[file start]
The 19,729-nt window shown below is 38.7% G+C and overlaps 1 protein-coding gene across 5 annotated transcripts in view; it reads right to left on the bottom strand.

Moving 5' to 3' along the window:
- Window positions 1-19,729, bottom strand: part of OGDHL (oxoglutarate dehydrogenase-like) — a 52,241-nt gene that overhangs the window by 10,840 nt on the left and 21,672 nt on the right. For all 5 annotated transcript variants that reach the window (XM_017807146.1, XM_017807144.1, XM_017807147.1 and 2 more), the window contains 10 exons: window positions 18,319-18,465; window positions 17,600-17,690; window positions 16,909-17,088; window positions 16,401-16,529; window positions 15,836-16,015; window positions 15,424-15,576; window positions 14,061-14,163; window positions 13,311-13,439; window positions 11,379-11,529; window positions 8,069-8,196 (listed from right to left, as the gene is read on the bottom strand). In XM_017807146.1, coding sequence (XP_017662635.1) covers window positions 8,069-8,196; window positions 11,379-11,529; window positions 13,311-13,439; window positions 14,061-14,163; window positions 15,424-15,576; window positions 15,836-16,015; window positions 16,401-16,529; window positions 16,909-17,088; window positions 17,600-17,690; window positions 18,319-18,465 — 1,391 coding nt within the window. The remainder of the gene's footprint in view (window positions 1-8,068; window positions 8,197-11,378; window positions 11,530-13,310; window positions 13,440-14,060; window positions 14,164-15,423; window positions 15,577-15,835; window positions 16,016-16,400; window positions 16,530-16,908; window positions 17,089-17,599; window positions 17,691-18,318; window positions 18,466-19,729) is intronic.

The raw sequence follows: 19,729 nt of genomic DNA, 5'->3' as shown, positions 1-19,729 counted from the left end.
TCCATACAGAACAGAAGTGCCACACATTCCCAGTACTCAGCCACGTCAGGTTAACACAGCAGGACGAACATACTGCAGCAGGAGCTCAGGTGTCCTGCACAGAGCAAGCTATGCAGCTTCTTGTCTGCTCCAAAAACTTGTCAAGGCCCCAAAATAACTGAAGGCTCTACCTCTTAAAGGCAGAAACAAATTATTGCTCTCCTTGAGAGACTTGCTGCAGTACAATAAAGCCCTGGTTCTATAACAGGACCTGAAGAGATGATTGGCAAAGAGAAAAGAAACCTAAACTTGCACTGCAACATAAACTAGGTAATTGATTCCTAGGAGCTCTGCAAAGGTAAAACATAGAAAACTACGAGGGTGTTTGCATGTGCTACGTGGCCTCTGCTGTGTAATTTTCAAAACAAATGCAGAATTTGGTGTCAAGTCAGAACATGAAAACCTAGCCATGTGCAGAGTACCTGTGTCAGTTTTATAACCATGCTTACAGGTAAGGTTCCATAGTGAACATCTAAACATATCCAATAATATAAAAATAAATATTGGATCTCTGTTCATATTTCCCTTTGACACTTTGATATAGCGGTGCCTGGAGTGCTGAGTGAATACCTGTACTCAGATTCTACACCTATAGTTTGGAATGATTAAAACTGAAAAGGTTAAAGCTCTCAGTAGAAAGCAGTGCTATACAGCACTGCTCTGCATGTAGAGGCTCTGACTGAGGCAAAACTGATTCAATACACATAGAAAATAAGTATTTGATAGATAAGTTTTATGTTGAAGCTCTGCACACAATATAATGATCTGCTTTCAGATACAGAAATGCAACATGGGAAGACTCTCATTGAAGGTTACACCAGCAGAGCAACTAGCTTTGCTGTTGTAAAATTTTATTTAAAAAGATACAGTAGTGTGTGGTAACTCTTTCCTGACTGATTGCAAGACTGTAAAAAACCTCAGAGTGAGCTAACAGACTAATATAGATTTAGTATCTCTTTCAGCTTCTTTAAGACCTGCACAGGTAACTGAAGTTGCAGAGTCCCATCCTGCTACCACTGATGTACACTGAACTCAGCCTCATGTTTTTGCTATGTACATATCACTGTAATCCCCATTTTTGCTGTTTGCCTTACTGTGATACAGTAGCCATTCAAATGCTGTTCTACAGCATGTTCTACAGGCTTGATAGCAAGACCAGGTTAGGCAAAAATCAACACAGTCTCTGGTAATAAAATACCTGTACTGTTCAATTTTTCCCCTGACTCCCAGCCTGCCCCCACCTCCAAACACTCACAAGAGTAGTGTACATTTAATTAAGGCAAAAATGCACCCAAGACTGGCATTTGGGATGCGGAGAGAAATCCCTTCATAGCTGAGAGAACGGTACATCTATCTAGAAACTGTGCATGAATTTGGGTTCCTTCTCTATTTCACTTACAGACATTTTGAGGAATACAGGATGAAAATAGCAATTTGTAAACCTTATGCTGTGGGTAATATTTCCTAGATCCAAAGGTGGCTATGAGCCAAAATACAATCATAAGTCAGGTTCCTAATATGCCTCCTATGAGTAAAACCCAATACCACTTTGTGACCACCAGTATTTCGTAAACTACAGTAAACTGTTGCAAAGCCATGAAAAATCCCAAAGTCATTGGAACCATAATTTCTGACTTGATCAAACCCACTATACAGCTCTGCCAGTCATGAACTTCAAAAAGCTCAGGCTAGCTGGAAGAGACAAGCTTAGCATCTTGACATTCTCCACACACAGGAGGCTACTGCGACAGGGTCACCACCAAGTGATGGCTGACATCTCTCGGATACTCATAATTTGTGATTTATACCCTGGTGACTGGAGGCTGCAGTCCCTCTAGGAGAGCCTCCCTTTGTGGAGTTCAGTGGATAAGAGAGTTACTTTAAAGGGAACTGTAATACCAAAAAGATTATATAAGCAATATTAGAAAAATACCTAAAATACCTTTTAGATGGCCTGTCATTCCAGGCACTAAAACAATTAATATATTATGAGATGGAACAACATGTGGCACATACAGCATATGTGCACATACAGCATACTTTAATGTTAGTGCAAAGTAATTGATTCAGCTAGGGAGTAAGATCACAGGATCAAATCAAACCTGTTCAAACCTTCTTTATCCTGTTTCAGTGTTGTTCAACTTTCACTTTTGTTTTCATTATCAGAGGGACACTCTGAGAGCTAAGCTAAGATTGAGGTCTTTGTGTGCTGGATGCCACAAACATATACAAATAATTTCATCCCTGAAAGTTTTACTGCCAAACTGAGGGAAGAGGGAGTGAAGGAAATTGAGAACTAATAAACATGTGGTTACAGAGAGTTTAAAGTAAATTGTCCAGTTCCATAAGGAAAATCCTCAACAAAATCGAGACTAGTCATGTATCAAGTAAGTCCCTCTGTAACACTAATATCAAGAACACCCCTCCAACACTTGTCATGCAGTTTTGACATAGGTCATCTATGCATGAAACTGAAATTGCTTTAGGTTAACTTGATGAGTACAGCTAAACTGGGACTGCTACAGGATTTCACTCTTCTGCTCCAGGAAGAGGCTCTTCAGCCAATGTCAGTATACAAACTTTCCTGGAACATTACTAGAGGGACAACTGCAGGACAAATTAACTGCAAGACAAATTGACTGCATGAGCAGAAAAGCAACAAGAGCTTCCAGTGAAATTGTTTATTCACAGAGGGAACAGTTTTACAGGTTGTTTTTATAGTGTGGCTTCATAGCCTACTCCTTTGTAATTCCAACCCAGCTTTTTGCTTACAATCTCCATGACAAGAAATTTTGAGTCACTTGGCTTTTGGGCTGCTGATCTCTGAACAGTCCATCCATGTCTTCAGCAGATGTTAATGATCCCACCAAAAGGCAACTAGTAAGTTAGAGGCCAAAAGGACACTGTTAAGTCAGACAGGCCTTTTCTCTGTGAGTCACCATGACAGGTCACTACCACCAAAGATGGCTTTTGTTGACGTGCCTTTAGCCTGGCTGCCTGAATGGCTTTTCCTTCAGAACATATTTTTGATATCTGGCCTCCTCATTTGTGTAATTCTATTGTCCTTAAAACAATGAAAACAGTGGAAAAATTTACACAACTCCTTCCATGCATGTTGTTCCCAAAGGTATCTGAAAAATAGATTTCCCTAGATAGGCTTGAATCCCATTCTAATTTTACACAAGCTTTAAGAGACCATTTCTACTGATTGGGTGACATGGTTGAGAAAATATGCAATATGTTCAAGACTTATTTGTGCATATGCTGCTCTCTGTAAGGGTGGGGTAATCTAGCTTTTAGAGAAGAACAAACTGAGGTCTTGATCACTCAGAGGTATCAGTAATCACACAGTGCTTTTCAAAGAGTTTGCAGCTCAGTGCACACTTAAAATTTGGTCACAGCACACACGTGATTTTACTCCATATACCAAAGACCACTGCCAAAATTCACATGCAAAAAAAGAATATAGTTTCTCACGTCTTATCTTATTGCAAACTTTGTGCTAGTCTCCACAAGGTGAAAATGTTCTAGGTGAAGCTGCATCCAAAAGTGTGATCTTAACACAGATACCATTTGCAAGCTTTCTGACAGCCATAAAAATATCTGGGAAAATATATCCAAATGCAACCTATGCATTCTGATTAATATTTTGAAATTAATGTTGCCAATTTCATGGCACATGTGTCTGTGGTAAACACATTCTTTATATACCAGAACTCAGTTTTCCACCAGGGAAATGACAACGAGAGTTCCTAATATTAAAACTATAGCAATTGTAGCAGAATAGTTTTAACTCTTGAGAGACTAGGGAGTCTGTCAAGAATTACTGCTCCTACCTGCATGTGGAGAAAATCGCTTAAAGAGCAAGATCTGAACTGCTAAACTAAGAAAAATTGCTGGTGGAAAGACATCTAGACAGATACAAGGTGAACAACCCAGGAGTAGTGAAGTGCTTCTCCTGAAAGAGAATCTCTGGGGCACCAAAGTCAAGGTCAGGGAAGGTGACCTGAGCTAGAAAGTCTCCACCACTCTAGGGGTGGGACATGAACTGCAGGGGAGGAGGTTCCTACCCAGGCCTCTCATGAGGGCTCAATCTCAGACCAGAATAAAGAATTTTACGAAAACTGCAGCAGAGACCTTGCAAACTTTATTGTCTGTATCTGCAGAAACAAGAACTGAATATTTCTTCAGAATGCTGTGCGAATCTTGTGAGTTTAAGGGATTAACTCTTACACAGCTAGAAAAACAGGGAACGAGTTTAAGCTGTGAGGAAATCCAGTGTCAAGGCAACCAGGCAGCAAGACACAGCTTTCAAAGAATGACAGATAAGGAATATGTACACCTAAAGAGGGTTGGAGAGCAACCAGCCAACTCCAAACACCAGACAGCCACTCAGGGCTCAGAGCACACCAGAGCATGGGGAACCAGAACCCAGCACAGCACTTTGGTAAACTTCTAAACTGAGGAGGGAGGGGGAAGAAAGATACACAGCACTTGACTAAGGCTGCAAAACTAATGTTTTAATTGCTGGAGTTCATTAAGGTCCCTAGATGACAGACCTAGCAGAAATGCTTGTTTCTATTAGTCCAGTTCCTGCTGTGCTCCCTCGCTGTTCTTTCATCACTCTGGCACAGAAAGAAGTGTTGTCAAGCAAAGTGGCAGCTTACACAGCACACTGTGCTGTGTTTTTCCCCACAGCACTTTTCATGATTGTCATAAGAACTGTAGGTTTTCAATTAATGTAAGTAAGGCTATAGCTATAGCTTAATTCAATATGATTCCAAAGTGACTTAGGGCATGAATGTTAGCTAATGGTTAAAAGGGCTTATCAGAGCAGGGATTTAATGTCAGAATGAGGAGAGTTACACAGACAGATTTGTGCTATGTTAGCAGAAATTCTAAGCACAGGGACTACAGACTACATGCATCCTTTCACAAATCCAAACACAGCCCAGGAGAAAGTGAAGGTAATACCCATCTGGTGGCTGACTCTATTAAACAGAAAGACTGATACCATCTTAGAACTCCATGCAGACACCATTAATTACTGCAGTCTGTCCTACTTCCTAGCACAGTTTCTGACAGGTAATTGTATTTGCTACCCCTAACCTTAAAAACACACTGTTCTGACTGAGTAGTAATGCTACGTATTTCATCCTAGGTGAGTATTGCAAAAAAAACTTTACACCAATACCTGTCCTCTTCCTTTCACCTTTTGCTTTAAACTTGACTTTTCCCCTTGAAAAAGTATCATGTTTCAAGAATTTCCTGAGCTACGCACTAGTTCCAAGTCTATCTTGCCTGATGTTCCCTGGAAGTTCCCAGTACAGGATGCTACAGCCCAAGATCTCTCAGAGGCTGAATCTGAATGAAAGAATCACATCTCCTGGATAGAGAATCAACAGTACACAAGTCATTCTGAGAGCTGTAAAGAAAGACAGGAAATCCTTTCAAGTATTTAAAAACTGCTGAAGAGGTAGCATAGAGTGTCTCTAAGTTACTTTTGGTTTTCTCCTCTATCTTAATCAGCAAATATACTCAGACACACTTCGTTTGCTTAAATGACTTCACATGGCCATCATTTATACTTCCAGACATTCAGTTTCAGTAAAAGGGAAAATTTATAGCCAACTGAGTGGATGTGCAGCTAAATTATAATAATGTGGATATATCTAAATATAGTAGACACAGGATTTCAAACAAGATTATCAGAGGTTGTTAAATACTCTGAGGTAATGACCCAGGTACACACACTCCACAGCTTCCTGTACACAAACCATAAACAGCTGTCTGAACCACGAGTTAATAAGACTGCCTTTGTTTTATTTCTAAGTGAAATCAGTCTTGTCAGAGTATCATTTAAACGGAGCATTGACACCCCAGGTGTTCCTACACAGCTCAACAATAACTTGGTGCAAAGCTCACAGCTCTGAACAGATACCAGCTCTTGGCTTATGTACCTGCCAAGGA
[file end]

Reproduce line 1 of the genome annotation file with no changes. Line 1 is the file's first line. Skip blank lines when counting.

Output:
The 19,729-nt window shown below is 38.7% G+C and overlaps 1 protein-coding gene across 5 annotated transcripts in view; it reads right to left on the bottom strand.